A remedy to hold down the escalating costs of medical malpractice insurance has received final approval from New Jersey lawmakers, two years after they first stated working on it.
The bill would create a $78 million fund to help physicians pay for insurance and set stricter guidelines for filing malpractice lawsuits. The measure had been delayed by trial attorneys arguing against proposed caps on malpractice settlements, which did not make it into the legislation.
The Assembly approved the bill by a vote of 45-25 with 8 members abstaining. The bill now heads to Gov. James E. McGreevey to become law.
“This comprehensive reform measure ensures that doctors will get the financial relief they deserve and patients will get the quality care they need,” said Assembly Majority Leader Joseph Roberts, D-Camden.
The legislation creates a fund that will be available to doctors and hospitals for the next three years. It also provides money to hospitals that provide charity care and incentives to obstetricians who agree to practice in underserved areas.
The subsidies would be funded by doctors, lawyers, chiropractors and dentists who would pay a $75-a-year license fee. Hospitals and other health care employers would also pay a new $3 tax on each worker.
The bill also sets stricter guidelines for filing malpractice lawsuits, gives judges more leeway to control monetary awards and encourages mediation rather than court battles.
In addition, the law expands the Good Samaritan Act, which allows health care workers who respond to emergencies beyond their normal duties to receive protection from civil lawsuits.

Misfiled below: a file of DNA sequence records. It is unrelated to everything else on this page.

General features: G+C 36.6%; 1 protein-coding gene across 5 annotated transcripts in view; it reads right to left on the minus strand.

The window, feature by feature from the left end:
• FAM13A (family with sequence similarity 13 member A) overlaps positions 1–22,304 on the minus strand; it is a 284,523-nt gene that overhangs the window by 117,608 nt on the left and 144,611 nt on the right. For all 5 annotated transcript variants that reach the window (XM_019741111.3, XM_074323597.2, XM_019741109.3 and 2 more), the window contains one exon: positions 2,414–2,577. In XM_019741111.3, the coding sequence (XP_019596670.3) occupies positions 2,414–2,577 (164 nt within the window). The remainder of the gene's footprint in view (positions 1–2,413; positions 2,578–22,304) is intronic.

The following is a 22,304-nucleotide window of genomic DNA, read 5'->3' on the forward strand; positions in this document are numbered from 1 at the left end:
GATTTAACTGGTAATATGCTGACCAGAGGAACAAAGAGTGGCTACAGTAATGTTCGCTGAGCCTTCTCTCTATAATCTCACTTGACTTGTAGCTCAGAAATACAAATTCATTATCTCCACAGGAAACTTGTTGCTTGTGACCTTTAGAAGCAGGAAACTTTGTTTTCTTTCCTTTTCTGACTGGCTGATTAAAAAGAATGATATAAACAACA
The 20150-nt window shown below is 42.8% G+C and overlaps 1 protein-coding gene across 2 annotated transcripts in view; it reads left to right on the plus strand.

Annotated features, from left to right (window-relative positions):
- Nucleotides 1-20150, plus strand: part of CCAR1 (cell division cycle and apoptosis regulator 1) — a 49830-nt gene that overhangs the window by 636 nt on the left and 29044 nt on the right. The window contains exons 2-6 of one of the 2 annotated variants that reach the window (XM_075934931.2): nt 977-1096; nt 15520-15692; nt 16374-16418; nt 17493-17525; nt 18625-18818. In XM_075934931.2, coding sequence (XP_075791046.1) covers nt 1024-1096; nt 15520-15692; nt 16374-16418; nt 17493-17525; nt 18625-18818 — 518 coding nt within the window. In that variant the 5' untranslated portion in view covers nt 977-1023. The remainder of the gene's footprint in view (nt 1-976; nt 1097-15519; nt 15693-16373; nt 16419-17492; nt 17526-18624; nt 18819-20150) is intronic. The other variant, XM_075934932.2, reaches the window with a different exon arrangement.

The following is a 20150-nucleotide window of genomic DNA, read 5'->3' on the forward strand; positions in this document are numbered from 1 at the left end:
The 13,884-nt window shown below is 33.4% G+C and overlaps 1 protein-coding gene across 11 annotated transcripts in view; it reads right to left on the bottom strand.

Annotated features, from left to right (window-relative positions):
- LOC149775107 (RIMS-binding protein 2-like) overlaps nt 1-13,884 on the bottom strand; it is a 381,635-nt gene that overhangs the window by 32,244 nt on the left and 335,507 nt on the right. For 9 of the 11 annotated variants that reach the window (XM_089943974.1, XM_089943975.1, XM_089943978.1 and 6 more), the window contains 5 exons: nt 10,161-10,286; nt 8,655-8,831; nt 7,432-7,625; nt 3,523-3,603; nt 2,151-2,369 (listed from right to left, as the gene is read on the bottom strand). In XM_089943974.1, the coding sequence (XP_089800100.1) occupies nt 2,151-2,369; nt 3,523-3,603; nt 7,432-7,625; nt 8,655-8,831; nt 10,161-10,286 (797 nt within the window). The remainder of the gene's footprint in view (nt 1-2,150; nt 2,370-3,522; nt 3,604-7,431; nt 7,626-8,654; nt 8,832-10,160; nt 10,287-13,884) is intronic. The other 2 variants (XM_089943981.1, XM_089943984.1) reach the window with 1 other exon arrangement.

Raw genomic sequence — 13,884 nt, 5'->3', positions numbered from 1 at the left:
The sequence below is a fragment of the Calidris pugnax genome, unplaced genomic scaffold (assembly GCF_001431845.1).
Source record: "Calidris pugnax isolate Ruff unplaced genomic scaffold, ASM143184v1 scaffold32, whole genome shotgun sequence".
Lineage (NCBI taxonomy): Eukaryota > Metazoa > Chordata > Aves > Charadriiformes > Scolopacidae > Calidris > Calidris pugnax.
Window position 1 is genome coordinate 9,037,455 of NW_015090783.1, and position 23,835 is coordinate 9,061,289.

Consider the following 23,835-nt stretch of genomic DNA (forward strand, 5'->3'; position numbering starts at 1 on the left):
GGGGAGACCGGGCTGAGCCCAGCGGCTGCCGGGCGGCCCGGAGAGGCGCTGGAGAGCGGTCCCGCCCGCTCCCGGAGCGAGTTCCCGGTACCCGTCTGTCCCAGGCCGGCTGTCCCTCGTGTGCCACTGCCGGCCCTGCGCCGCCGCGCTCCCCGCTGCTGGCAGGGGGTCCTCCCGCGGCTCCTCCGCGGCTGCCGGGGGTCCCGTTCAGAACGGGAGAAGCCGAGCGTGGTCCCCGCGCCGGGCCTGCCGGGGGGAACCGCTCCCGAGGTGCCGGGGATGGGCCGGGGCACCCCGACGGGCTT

Doctors, who had initially resisted any legislation without limits on malpractice awards, said the measure was only a start to fixing a complicated problem.
S. Manzoor Abidi, president of the New Jersey Medical Society, urged the governor to create a task force to provide a lasting solution to stem the rising costs of malpractice insurance.
“The financial stability of the few medical liability insurance providers willing to write in New Jersey continues to deteriorate,” Abidi said. “We are concerned that if more effective reforms are not enacted, neither these carriers nor physicians will be around in a few years.”
Republican Assemblyman Bill Baroni, R-Mercer, tried to amend the bill to include a $250,000 cap on payouts but was shut down by Assembly Democrats, who control the house.
“These runaway pain and suffering jury awards are driving doctors out of our state, especially OB/GYNS and neurosurgeons,” Baroni said.
A spokesman for McGreevey said the governor wants to take a final look at the bill before he commits to signing it.
“Access to health care is a priority,” said spokesman Micah Rasmussen. “We are pleased the Legislature has taken this positive step.”
Copyright 2004 Associated Press. All rights reserved. This material may not be published, broadcast, rewritten or redistributed.
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